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“I know that nothing good lives in me, that is, in my sinful nature. For I have the desire to do what is good, but I cannot carry it out. For what I do is not the good I want to do; no, the evil I do not want to do—this I keep on doing.” ~Ro 7:18-19

The author was facing a dilemma, a problem which he felt so helpless and hopeless.

Like many of us, the author resolved to be a good person. I believe there are not many in the world whose life’s ambition is to become the most notorious villain. In the courtroom, we have often heard how the convicts pleading for mercy; they claimed that their offences were committed out of a moment of folly, due to a sudden impulse or a temporary loss of self-control. Though we do not know if their pleas are genuine, we can certainly identify ourselves with such an experience. There are instances in our lives when we know what we are doing is wrong, yet we find ourselves doing it against our will, or conscience, to be exact. Conscience is our moral sense of right and wrong. Although most of us do not fall to such a state to be categorized as criminals, we have to all agree that at some point in our life, we have done things that betrayed our conscience. All these things end up as skeletons in our closet, regrets in our life that can never be erased.

Paul, the author of this book, faced the same problem. He was taught the Law of God at a young age, which included the Ten Commandments we are familiar with. He loved the Law of God, because it was holy, righteous, and good. Paul knew that to disobey the Law was sin, and all who sinned would be subjected to God’s judgement. Similar to the laws of the world, if we have broken the laws of a country, we are punishable under that country’s legal system. It could be a fine, a jail term, or even the death penalty if it is a capital offence. Now, God is perfectly holy, the standard of His laws far surpasses the legal system of any country. Paul knew that should he fail to meet the requirements of God’s laws, then he would certainly have to face the judgement of God and suffer the consequence of eternal damnation.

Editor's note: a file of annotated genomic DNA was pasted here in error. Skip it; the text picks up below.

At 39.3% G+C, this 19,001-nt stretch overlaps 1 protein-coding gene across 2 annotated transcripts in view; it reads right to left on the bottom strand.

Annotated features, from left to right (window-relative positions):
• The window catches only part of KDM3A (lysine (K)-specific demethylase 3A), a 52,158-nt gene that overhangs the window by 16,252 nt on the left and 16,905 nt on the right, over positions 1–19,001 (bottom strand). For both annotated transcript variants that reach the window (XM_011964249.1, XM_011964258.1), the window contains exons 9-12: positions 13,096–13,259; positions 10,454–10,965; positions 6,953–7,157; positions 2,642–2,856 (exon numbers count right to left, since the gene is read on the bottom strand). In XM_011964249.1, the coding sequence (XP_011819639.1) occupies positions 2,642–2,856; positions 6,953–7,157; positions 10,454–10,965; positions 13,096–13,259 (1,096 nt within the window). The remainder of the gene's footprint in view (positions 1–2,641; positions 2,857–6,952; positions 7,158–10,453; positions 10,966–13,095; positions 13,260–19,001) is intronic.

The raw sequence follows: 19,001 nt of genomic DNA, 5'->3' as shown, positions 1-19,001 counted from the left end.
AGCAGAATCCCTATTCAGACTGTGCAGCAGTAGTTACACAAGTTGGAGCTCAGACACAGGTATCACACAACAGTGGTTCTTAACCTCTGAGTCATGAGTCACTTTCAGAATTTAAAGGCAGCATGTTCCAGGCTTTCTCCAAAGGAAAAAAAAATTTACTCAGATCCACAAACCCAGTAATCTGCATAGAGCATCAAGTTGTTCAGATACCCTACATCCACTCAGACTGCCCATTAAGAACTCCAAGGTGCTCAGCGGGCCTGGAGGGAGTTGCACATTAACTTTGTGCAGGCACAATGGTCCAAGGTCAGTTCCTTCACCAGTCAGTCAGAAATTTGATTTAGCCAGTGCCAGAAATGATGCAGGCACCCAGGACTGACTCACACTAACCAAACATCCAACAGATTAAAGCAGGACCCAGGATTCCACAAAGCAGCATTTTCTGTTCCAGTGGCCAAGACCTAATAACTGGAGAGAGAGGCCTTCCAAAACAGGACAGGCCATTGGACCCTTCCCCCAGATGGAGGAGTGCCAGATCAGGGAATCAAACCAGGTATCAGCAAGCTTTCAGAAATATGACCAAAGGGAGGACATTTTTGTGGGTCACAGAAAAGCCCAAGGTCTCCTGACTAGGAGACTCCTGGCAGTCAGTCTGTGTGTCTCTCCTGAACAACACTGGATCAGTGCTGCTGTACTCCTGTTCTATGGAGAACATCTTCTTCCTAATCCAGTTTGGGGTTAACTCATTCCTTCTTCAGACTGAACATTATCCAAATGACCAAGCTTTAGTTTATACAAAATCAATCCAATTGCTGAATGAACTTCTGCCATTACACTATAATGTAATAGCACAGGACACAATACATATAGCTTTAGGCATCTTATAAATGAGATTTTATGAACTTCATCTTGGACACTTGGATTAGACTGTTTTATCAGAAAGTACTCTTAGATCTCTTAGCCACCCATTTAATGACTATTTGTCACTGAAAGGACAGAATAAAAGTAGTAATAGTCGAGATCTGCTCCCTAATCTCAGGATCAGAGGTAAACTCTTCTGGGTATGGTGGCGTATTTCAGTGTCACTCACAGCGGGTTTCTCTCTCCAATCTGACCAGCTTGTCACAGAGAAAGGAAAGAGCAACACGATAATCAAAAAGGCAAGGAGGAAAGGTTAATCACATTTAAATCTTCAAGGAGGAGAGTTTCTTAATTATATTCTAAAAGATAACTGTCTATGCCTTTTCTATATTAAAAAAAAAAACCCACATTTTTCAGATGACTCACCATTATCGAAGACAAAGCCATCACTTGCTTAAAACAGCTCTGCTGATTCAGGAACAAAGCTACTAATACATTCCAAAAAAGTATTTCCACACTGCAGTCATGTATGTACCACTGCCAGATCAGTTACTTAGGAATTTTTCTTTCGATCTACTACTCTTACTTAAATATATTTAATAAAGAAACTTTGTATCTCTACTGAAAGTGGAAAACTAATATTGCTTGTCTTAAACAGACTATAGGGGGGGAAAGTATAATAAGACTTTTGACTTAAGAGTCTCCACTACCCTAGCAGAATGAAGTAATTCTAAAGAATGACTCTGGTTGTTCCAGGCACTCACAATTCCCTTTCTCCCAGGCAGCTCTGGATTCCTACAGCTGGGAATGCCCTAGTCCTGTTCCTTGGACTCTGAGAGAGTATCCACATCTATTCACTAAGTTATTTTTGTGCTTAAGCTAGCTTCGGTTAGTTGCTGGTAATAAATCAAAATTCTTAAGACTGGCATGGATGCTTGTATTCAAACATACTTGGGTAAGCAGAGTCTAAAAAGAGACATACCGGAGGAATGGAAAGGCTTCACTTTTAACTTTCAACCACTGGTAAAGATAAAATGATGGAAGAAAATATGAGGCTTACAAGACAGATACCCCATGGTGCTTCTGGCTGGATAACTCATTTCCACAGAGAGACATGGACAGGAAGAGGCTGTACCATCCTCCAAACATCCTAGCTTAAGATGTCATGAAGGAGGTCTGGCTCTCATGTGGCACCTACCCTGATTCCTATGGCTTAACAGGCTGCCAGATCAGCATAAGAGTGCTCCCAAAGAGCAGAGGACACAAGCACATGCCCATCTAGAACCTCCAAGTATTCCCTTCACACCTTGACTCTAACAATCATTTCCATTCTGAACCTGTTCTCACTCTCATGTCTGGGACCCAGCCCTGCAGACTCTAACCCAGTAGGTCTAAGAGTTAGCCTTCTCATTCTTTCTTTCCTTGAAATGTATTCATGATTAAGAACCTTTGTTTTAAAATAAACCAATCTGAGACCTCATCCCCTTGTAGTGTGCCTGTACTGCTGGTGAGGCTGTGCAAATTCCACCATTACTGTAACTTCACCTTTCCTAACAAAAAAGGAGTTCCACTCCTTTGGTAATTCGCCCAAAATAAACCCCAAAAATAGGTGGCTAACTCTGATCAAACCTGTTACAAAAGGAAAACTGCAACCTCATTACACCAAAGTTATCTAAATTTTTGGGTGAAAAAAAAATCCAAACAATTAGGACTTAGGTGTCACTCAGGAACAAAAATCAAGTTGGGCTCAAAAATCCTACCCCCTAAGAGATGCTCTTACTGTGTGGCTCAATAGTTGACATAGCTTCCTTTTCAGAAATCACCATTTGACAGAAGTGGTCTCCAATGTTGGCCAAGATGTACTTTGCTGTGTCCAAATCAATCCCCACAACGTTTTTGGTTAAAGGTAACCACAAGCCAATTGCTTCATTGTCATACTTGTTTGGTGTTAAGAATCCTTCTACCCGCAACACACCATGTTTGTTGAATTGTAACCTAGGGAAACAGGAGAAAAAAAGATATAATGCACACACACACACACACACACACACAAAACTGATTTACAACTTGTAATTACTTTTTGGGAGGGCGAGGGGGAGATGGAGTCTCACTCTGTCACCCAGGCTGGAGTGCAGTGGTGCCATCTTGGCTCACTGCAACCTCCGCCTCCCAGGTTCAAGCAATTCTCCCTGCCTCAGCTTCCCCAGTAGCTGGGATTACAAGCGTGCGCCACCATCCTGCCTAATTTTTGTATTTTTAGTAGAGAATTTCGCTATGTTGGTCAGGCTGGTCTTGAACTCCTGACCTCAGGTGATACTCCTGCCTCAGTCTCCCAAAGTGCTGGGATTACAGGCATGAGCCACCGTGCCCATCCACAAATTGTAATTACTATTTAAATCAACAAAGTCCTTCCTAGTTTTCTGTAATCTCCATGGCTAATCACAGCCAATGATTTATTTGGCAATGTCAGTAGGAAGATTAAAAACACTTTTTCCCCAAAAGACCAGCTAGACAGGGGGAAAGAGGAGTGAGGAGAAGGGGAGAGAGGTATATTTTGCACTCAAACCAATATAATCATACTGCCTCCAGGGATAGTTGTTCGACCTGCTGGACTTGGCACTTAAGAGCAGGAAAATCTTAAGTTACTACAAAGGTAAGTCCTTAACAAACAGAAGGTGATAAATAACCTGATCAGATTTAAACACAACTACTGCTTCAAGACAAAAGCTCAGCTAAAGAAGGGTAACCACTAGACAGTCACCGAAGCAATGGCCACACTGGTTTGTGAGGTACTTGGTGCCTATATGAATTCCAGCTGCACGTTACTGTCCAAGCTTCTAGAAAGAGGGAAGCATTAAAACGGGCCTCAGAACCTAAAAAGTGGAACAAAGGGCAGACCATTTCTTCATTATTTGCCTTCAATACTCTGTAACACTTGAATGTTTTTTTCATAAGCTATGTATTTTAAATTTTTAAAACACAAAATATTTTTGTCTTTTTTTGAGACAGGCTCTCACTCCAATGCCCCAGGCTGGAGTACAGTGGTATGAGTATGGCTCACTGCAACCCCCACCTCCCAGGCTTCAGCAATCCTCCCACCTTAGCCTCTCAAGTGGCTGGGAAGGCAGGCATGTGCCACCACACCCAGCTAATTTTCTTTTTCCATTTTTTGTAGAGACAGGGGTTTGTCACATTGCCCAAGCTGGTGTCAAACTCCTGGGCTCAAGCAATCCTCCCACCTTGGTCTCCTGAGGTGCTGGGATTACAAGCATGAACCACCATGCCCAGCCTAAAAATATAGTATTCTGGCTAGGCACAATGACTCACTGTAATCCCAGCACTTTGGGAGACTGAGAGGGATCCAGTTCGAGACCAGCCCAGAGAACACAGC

Therefore, Paul was determined to do all that he could to satisfy the requirements of God’s laws. However, there was a problem. Paul realised that whenever he tried to obey and do according to the Law, a strong desire arose in him and drove him to do otherwise – that was to sin. And the more determined he was, stronger would be the desire to disobey and rebel against the Law. Paul was torn between living out the Law and sinning against the Law, and he always found his desire to sin gaining the upper hand, doing what the Law forbade.

Although Paul strived to be a righteous person, he always ended up doing the evil he detested most. He was powerless to carry out the good he so desired. He had become a slave of sin, compelled to do sin’s bidding without a choice. Devastated, he realised that he was unable to live out the Law of God; to sin was his inborn nature that he could not possibly overcome.